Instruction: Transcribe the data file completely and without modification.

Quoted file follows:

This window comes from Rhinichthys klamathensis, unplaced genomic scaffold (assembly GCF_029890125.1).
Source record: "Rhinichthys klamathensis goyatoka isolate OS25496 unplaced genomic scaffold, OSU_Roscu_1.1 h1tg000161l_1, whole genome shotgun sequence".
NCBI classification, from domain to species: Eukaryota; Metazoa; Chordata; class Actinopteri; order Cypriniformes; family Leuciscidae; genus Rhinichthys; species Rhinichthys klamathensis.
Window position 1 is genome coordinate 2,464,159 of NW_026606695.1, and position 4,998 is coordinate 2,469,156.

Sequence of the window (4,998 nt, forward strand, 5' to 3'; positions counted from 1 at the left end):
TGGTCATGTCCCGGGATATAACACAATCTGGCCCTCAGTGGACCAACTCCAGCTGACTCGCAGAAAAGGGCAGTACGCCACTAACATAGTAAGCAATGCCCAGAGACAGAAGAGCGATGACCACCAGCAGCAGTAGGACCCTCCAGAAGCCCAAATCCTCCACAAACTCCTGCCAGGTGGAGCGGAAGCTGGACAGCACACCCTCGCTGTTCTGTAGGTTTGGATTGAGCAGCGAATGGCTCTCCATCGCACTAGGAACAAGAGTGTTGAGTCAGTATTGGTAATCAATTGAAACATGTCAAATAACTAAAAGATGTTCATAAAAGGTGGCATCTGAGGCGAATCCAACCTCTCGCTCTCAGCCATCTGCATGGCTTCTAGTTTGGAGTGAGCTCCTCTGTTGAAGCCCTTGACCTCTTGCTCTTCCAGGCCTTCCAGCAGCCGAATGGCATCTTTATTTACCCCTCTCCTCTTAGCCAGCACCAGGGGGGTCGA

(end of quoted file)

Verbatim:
This window comes from Rhinichthys klamathensis, unplaced genomic scaffold (assembly GCF_029890125.1).
Source record: "Rhinichthys klamathensis goyatoka isolate OS25496 unplaced genomic scaffold, OSU_Roscu_1.1 h1tg000161l_1, whole genome shotgun sequence".
NCBI classification, from domain to species: Eukaryota; Metazoa; Chordata; class Actinopteri; order Cypriniformes; family Leuciscidae; genus Rhinichthys; species Rhinichthys klamathensis.
Window position 1 is genome coordinate 2,464,159 of NW_026606695.1, and position 4,998 is coordinate 2,469,156.

Sequence of the window (4,998 nt, forward strand, 5' to 3'; positions counted from 1 at the left end):
TGGTCATGTCCCGGGATATAACACAATCTGGCCCTCAGTGGACCAACTCCAGCTGACTCGCAGAAAAGGGCAGTACGCCACTAACATAGTAAGCAATGCCCAGAGACAGAAGAGCGATGACCACCAGCAGCAGTAGGACCCTCCAGAAGCCCAAATCCTCCACAAACTCCTGCCAGGTGGAGCGGAAGCTGGACAGCACACCCTCGCTGTTCTGTAGGTTTGGATTGAGCAGCGAATGGCTCTCCATCGCACTAGGAACAAGAGTGTTGAGTCAGTATTGGTAATCAATTGAAACATGTCAAATAACTAAAAGATGTTCATAAAAGGTGGCATCTGAGGCGAATCCAACCTCTCGCTCTCAGCCATCTGCATGGCTTCTAGTTTGGAGTGAGCTCCTCTGTTGAAGCCCTTGACCTCTTGCTCTTCCAGGCCTTCCAGCAGCCGAATGGCATCTTTATTTACCCCTCTCCTCTTAGCCAGCACCAGGGGGGTCGA